Donald Trump, we have long known, is a weapon of mass distraction. He detonates daily, or more often.
But now that he is president, the fallout is dangerous.
Just after noon on Tuesday, alarming news began to spread that the Trump administration was imposing a gag order on the agencies of the federal government. The Environmental Protection Agency, the Agriculture Department, the Interior Department and the Department of Health and Human Services all reported various new edicts restricting federal agencies’ use of social media, appearances in public events or contacts with the press or lawmakers. It was an authoritarian gesture that, in an ordinary time, would dominate the news.
But this is no ordinary time. As word of the gag orders spread, White House press secretary Sean Spicer came before the cameras and said publicly what Trump had already said privately the day before: that Trump believes millions of people voted illegally in the election.
“He continues to maintain that belief,” Spicer confirmed, “based on studies and evidence that people have presented to him.”
But what, Spicer was asked, “does that mean for democracy?”
“It means that I’ve answered your question.”
Ka-boom. The president, through his spokesman, had just put himself at odds with leaders of his own party, Republican secretaries of state across the nation and virtually the entire store of human knowledge on the subject — and the social-media and cable news chatter quickly shifted.
Meanwhile, the sweeping gag orders muzzling the federal government quietly take effect.
There have been two yuuuuge stories in the first days of the Trump administration: the president’s insistence on the false claim that the crowd at his inauguration was upward of 1 million people, and his equally erroneous proclamation that he lost the popular vote because of massive voter fraud.
The wild fibs and fantasies can’t be ignored because, as The Post’s Dan Balz put it, “Trump is now striking at the foundation of a democratic society.” But they are clearly diversions, conveniently removing attention from things Trump has done that will have direct and often severe consequences. Below are some of the jaw-dropping items many Americans probably missed while distracted by Trump’s bogus baubles:
He finished appointing a Cabinet that is 85 percent white — only three of 20 Cabinet-level positions will be held by racial minorities, none by a Latino — and nearly all male.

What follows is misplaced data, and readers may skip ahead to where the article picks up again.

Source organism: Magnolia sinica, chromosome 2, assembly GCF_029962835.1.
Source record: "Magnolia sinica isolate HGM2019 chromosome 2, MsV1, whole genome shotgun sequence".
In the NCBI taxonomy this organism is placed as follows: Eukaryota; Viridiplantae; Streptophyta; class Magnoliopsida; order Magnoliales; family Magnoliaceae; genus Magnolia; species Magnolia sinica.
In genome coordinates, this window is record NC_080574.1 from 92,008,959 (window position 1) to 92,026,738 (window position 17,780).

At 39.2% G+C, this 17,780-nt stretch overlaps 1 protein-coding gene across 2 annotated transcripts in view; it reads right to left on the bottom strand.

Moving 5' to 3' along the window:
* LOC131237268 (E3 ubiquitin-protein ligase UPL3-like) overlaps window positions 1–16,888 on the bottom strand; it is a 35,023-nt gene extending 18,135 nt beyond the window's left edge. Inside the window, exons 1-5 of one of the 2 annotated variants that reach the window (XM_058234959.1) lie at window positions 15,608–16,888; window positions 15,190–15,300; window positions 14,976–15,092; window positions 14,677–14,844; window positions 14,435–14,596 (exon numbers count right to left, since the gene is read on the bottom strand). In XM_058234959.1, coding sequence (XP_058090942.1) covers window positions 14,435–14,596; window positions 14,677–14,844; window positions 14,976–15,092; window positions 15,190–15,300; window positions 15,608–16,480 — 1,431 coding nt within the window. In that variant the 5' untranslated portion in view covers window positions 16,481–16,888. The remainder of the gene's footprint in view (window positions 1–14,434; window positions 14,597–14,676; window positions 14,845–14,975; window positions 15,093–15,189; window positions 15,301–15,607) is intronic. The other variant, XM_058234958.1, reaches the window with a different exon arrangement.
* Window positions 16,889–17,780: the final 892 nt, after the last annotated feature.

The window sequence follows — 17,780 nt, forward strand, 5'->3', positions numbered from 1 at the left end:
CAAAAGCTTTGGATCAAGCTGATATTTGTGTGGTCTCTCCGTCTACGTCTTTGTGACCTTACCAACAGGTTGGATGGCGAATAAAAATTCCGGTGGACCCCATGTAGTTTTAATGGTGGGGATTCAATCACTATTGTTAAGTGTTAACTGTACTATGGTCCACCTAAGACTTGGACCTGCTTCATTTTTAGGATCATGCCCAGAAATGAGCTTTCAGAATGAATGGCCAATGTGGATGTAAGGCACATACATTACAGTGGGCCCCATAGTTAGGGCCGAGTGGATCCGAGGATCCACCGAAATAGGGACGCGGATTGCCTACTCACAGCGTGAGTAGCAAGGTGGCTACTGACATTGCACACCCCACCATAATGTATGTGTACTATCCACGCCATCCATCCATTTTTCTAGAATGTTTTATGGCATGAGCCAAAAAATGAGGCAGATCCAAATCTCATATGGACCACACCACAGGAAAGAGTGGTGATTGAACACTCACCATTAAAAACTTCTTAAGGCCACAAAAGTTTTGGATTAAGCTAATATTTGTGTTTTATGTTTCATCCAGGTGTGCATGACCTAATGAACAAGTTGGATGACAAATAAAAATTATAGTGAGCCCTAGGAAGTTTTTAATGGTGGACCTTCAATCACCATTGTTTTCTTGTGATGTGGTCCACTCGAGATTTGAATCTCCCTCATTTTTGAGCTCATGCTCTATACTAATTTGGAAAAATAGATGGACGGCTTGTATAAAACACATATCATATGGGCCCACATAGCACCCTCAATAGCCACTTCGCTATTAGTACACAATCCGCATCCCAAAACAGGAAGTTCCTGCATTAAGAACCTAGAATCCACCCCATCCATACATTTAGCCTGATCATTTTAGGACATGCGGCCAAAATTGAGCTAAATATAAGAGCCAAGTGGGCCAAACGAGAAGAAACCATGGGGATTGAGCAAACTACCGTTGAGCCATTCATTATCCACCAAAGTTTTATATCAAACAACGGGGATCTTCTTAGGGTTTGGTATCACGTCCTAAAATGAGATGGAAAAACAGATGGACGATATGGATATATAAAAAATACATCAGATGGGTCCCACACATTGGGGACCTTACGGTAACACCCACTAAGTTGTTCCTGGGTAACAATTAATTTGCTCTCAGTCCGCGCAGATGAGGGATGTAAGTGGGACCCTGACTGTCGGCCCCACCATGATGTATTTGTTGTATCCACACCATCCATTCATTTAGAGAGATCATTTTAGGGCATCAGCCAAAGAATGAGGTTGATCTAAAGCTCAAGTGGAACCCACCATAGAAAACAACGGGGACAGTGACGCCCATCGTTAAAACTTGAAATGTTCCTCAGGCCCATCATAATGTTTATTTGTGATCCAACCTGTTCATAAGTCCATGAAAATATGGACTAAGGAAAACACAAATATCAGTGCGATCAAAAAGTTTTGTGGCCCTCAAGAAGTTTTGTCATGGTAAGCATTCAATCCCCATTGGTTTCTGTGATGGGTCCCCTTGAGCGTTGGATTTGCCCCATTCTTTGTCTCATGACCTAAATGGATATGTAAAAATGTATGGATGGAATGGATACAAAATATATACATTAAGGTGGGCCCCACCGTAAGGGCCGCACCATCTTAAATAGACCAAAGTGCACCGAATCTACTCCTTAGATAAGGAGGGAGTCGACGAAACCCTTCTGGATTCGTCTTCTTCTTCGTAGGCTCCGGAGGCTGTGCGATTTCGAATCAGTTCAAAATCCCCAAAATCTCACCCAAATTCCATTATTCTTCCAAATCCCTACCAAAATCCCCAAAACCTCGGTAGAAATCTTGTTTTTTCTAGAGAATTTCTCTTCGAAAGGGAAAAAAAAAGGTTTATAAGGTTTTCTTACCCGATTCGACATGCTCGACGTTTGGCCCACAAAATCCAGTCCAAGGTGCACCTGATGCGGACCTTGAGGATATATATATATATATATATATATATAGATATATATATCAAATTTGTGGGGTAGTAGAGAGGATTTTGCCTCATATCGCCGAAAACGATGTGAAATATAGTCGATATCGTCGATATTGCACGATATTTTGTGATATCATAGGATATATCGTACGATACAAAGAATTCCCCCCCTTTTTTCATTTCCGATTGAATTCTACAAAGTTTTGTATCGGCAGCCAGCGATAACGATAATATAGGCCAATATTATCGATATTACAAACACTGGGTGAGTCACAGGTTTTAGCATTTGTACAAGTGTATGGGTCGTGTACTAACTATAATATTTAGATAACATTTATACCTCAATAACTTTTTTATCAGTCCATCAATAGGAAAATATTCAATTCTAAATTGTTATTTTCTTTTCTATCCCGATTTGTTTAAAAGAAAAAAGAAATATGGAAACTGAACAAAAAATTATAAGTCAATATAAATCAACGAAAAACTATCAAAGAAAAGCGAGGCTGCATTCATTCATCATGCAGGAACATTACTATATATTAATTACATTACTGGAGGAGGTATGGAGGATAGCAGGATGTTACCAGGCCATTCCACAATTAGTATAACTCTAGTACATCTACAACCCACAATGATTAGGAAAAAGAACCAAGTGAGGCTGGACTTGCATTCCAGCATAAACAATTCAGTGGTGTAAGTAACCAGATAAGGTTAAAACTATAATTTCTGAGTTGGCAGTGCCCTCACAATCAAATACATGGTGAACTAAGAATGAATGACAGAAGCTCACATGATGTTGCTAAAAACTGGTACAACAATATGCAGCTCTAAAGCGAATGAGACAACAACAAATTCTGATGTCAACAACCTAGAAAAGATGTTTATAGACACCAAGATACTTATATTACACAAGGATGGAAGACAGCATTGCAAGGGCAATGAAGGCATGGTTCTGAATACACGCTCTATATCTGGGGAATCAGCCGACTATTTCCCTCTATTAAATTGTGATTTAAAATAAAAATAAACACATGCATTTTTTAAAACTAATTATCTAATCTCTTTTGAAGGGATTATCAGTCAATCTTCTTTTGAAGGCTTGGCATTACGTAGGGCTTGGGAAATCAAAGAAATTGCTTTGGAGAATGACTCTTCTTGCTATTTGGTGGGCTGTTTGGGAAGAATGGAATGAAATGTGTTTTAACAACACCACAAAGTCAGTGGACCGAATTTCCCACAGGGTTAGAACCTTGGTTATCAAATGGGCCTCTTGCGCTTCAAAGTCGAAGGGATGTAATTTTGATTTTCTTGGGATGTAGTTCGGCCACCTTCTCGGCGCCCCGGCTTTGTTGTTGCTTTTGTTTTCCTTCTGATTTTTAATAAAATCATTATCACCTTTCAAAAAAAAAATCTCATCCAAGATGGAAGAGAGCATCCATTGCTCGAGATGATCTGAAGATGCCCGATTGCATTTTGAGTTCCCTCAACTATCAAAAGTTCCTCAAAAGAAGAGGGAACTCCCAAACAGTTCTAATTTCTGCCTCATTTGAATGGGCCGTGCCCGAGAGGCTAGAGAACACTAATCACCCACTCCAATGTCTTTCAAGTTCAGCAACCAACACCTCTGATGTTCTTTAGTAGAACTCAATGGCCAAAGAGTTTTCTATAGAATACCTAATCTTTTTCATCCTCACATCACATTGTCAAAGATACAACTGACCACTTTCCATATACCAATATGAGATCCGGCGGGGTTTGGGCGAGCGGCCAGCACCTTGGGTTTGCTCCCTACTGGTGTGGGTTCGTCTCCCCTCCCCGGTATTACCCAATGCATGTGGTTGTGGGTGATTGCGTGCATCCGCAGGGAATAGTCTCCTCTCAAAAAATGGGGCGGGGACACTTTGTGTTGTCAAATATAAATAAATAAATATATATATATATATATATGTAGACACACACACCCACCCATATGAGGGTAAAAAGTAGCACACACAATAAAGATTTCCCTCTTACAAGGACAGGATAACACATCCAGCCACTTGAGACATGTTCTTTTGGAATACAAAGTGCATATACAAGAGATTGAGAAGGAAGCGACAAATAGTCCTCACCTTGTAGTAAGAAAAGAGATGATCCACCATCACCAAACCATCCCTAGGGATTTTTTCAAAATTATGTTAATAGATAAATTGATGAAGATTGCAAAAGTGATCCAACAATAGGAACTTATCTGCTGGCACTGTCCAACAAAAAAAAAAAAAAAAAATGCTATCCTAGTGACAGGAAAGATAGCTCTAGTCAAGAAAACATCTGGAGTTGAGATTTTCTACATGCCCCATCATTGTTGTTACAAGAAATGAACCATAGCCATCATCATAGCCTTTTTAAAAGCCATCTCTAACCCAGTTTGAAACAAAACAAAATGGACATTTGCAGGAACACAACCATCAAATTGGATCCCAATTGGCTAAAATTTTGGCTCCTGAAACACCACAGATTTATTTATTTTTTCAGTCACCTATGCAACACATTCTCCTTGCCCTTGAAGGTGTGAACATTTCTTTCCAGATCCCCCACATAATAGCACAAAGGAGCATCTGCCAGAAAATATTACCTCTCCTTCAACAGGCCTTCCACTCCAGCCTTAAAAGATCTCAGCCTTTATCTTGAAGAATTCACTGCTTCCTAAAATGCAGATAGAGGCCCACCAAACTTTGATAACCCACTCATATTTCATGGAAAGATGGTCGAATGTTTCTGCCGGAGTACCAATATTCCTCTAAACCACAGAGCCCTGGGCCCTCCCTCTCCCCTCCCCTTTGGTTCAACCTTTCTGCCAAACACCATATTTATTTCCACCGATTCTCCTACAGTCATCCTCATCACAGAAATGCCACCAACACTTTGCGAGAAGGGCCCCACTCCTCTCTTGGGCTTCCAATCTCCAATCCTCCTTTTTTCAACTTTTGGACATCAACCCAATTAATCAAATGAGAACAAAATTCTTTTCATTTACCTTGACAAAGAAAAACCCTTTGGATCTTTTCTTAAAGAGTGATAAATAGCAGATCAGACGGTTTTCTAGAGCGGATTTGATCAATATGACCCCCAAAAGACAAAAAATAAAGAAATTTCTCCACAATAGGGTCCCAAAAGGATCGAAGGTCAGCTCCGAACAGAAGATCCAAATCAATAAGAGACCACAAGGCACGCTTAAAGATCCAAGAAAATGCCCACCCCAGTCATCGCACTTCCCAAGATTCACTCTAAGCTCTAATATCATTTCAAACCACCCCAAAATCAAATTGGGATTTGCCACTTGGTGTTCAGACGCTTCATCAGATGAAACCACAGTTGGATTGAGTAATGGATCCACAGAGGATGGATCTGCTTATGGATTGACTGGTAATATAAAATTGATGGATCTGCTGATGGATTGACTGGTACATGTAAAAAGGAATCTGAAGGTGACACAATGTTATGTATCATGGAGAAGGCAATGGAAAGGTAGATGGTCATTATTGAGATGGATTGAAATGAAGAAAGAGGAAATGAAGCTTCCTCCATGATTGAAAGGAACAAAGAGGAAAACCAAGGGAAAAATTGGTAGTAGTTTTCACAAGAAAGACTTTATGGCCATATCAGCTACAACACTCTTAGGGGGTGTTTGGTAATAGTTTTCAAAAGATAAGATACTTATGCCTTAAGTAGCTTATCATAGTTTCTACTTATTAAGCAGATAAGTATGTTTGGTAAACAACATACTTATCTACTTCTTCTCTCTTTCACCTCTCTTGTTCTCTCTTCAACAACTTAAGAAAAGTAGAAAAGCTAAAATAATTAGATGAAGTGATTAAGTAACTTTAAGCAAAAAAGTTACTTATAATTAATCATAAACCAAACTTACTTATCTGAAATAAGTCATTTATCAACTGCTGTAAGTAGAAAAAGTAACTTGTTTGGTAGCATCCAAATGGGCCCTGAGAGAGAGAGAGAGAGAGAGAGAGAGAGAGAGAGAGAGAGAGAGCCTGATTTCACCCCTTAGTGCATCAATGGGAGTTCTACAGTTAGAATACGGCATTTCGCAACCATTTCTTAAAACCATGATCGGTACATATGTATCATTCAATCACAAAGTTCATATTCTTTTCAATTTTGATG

He eliminated a scheduled cut in the rate that low-income homeowners pay for the housing insurance program. This means some people with low incomes will have to pay hundreds of dollars more a year than they would have otherwise.
He drafted an order that allows the reopening of secret “black site” prisons where torture had occurred. The order also allows for a re-examination of aggressive interrogation techniques such as waterboarding.
He signed an executive order undermining Obamacare that even a health-care consultant who has been a critic of the law told The Post would be a “bomb,” signaling a “disorderly transition” rather than an “orderly transition.”
His administration froze all EPA grants and contracts, and it ordered the EPA to take down its climate-change Web page, thereby removing links to data on global warming. This followed an immediate move to delete from the White House website information about climate change and gay and lesbian issues.
His White House declared that he would not honor his pledge to release his income-tax returns — ever, apparently — and his Cabinet nominees retreated from Trump’s promises not to cut entitlement programs such as Medicare and Social Security.
Many other actions have also been overshadowed by Trump’s histrionics — the freeze on federal hiring, abandoning the Trans Pacific Partnership, greenlighting oil pipelines, reinstating restrictions on foreign aid to groups that provide abortions — but at least these are items that have long been expected.
Distraction has long been Trump’s modus operandi. He dominated coverage during the primaries with outrageous pronouncements, thereby depriving his opponents of the media spotlight. When news coverage of his transition was particularly tough, he created a new narrative by attacking the cast of the musical “Hamilton.” It’s a constant use of the “dead cat” strategy: throw a dead cat on the table, and prior conversation on any other topic ceases.
But now Trump is president, and the stakes are higher. His fantastic claims about crowd size and voter fraud now divert Americans’ attention from serious and real changes in their government. We gape at dead cats, but the wolf is at the door.